By: Melissa Farrell
How many times have you gone out for your long run, only to look down at your watch and realize you’re running a PR pace? Yeah, I think we’ve all made that mistake. As runners, we sometimes get into a mentality that we need to ALWAYS be fast. In trying to always BE fast, you aren’t allowing yourself to GET fast.
Long runs are one of the cornerstones of any running program, whether you’re training for a half marathon or a 50 miler. One day of your run week is usually dedicated to a long run. I think it might be helpful to understand the purpose of this run when you are trying to get those legs to slow down. We all want to be fast-ER, but that 15 or 18 miler is not the time.
Let’s start with the fact that it is your LONG run. It’s simple purpose is to get your body used to running long. You can have all the speed in the world, but if your legs can’t carry you the full distance, what good is it? This is a good time to think about your running form, your stride, your breathing, your nutrition, your weekly schedule, or why you decided to sign up for that 50 miler. I can tell you that personally, this is one of my favorite runs in my program. Maybe it’s because I can mentally distract myself or as some people say, maybe cause I’m just nuts! I will say, to embark on a 50 mile run, there needs to be some level of crazy going on in here!
The longer runs will also help in strengthening your heart. By having to work harder and longer to send oxygen to your legs, core, and upper body, the heart will over time become stronger and more efficient in completing this task. Test it out. Wear a heart rate monitor on one of your earlier long runs. As you approach race day, try it again and see what the difference is. You should notice that you have an easier time maintaining a moderate heart rate on stints that before may have caused it to increase. Like your overall training, give it time and be patient and you will reap the benefits. No good thing happens overnight, it takes time and perseverance just like your long run.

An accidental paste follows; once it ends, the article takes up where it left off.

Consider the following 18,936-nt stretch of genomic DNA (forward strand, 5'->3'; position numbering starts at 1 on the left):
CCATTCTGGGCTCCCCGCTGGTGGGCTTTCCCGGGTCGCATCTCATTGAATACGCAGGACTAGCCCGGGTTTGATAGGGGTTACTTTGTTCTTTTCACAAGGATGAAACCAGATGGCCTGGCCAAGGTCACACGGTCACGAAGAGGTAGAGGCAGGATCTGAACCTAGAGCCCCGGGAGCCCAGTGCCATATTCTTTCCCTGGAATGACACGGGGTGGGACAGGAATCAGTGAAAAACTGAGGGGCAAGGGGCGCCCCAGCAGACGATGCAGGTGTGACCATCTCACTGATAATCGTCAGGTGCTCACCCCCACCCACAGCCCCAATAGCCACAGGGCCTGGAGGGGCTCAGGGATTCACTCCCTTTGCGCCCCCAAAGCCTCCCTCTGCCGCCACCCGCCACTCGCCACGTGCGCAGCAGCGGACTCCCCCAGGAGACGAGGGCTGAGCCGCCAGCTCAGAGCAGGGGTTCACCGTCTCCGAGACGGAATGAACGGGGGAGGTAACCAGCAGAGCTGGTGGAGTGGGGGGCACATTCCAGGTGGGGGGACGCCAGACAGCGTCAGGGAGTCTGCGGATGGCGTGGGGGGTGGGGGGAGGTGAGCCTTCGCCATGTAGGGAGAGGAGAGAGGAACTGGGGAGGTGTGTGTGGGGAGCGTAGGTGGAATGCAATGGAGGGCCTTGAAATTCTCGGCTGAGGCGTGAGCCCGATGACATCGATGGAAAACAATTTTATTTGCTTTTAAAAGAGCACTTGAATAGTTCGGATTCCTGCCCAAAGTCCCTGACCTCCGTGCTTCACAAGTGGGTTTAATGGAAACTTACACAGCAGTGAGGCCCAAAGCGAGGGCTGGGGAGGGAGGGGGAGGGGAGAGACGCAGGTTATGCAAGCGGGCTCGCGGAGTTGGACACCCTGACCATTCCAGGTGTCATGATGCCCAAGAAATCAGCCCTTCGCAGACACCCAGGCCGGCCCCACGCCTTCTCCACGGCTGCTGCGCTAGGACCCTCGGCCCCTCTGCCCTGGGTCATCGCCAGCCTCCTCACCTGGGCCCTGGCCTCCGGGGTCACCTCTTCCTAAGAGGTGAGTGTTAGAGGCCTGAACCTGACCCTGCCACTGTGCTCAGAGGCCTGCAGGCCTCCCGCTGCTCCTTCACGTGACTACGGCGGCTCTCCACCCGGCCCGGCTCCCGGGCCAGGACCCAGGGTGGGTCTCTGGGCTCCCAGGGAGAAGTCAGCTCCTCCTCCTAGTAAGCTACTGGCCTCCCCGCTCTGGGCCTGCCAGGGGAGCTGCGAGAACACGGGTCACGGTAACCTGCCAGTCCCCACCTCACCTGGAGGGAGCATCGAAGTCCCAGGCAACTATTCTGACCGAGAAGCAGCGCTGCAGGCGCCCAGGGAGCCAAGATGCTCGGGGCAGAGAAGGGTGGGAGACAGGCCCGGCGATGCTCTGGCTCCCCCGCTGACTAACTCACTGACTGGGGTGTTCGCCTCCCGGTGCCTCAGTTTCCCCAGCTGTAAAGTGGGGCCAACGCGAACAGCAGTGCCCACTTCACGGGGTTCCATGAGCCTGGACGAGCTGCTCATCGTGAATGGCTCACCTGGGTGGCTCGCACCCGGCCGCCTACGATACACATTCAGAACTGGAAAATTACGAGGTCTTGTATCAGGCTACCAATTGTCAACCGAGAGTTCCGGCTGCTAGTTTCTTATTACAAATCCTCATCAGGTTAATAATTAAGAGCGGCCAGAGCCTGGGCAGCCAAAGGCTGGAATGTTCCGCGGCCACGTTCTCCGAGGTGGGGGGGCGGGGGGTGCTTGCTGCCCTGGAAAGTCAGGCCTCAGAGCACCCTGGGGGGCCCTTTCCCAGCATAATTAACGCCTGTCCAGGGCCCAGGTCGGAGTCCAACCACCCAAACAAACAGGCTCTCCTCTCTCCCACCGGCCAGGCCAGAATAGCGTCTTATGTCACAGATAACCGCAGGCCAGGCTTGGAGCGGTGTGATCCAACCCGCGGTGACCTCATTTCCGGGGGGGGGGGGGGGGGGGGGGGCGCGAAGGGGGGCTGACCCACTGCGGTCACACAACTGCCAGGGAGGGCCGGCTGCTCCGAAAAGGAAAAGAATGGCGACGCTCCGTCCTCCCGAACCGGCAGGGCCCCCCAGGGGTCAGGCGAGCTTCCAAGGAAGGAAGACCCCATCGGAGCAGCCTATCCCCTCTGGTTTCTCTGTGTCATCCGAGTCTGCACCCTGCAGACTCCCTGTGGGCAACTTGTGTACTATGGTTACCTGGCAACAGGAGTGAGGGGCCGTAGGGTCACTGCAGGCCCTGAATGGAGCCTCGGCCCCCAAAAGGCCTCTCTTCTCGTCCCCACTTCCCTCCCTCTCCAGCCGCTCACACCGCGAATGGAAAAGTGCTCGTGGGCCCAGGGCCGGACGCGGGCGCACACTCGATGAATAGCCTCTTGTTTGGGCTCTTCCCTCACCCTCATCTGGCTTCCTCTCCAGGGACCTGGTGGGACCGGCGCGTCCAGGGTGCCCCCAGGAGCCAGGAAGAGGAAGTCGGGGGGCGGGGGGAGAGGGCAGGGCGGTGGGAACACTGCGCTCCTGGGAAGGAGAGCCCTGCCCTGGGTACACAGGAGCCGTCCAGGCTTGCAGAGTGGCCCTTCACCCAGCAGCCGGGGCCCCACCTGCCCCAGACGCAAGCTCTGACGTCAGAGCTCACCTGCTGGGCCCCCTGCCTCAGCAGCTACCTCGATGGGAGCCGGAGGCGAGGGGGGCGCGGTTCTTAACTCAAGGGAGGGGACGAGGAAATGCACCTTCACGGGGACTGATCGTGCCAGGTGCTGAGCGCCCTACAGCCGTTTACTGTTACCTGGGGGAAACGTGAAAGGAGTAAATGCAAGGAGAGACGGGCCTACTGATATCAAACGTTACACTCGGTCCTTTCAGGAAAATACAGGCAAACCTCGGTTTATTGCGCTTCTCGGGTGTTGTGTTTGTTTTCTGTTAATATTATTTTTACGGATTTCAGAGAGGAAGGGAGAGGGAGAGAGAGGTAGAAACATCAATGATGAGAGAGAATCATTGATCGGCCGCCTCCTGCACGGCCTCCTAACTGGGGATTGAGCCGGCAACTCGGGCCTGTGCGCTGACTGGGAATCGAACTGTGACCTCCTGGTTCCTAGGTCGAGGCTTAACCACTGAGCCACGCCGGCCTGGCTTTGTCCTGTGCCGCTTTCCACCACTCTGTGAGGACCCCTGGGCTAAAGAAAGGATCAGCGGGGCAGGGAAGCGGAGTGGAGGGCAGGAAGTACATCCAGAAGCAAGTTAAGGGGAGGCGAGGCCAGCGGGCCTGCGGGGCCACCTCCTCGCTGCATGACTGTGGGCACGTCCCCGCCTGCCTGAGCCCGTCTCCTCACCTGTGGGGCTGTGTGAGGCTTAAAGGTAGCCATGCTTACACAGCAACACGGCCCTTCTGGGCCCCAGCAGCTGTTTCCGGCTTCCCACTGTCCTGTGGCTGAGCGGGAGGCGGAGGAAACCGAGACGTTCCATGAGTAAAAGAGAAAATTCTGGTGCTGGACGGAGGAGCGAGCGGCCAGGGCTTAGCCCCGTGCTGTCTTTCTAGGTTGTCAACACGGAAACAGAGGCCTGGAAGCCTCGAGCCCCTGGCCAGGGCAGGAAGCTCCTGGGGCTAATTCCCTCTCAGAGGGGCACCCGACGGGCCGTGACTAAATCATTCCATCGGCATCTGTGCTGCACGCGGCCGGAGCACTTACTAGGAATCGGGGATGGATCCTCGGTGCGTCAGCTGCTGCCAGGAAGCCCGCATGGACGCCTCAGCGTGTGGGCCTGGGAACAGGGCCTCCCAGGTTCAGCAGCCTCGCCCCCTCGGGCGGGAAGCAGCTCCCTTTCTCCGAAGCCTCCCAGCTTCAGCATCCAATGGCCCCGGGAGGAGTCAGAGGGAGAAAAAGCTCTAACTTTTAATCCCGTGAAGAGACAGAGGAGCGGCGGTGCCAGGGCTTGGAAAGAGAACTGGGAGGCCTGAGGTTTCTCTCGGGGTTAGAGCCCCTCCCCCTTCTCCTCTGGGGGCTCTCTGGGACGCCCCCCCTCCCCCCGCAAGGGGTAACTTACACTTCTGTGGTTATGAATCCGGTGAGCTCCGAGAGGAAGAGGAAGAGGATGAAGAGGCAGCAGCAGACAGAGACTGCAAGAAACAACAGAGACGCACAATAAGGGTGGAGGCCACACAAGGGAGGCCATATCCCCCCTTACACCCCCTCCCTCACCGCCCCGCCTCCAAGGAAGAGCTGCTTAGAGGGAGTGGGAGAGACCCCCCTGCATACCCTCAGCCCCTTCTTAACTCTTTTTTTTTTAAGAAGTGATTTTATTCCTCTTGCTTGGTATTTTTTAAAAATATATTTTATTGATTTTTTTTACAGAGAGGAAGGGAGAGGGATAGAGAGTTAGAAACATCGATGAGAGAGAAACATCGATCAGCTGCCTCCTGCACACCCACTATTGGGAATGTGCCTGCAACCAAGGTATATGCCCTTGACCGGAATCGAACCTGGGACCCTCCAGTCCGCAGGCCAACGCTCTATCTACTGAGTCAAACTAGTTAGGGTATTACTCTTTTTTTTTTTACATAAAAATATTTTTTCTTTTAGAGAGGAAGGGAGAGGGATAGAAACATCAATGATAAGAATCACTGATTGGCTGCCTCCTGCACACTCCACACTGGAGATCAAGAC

I’m sure most of you will love this fact, that the longer runs can help train your body to be better at utilizing fat as a fuel source. I don’t care who you are, there is NO WAY you can eat enough the day before a 20 mile run to sustain yourself through its entirety. There needs to be a level of efficiency in the way you use the energy you DO have stored, as well as the energy you are able to put in during your run. I can’t remember the last time I saw a runner out for an 18 miler chowing down on a loaf of bread. it ain’t happening folks. Be prepared by training your body for the conditions you will encounter on race day.
Long runs, just like tempo runs, track workouts, recovery runs, have their place in your training. Try to use these runs for what they are meant for. Talking with a few runner friends of mine, who also like longer distances, we decided that there needs to be an indicator light on your forehead that tells other runners what mile you are on. This would help avoid that 1 mile power runner flying past you, only to find himself walking by mile 10. Don’t feel like you need to race me during your tempo run, I’m on mile 17. And remember, it’s not all about how fast you go, as long as you finish. I’ll see you at the finish line!
Co-Founder & Running Coach, Las Vegas Runners
Ultra runner & World Championship Duathlete